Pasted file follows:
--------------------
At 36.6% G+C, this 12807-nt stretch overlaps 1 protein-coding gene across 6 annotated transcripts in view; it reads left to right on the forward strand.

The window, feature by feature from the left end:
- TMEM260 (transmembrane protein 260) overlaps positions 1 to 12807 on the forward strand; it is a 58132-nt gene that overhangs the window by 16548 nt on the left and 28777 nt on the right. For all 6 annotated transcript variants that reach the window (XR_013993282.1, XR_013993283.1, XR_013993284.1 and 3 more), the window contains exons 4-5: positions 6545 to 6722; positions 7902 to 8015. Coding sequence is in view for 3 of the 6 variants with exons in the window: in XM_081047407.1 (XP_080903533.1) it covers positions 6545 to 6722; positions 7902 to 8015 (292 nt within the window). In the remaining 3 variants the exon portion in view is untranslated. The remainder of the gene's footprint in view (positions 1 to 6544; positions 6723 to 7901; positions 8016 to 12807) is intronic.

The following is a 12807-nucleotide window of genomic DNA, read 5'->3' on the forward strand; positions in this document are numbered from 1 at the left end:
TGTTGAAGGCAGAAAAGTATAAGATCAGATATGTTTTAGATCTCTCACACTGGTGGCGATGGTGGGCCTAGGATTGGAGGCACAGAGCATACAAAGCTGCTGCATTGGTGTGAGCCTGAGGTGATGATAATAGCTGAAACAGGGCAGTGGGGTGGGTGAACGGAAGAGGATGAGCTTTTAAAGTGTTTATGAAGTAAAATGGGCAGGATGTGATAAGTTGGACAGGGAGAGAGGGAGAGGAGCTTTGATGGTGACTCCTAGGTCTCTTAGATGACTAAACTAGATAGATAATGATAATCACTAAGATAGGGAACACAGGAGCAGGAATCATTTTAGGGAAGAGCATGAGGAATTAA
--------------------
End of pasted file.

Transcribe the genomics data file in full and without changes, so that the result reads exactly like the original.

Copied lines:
At 36.6% G+C, this 12807-nt stretch overlaps 1 protein-coding gene across 6 annotated transcripts in view; it reads left to right on the forward strand.

The window, feature by feature from the left end:
- TMEM260 (transmembrane protein 260) overlaps positions 1 to 12807 on the forward strand; it is a 58132-nt gene that overhangs the window by 16548 nt on the left and 28777 nt on the right. For all 6 annotated transcript variants that reach the window (XR_013993282.1, XR_013993283.1, XR_013993284.1 and 3 more), the window contains exons 4-5: positions 6545 to 6722; positions 7902 to 8015. Coding sequence is in view for 3 of the 6 variants with exons in the window: in XM_081047407.1 (XP_080903533.1) it covers positions 6545 to 6722; positions 7902 to 8015 (292 nt within the window). In the remaining 3 variants the exon portion in view is untranslated. The remainder of the gene's footprint in view (positions 1 to 6544; positions 6723 to 7901; positions 8016 to 12807) is intronic.

The following is a 12807-nucleotide window of genomic DNA, read 5'->3' on the forward strand; positions in this document are numbered from 1 at the left end:
TGTTGAAGGCAGAAAAGTATAAGATCAGATATGTTTTAGATCTCTCACACTGGTGGCGATGGTGGGCCTAGGATTGGAGGCACAGAGCATACAAAGCTGCTGCATTGGTGTGAGCCTGAGGTGATGATAATAGCTGAAACAGGGCAGTGGGGTGGGTGAACGGAAGAGGATGAGCTTTTAAAGTGTTTATGAAGTAAAATGGGCAGGATGTGATAAGTTGGACAGGGAGAGAGGGAGAGGAGCTTTGATGGTGACTCCTAGGTCTCTTAGATGACTAAACTAGATAGATAATGATAATCACTAAGATAGGGAACACAGGAGCAGGAATCATTTTAGGGAAGAGCATGAGGAATTAA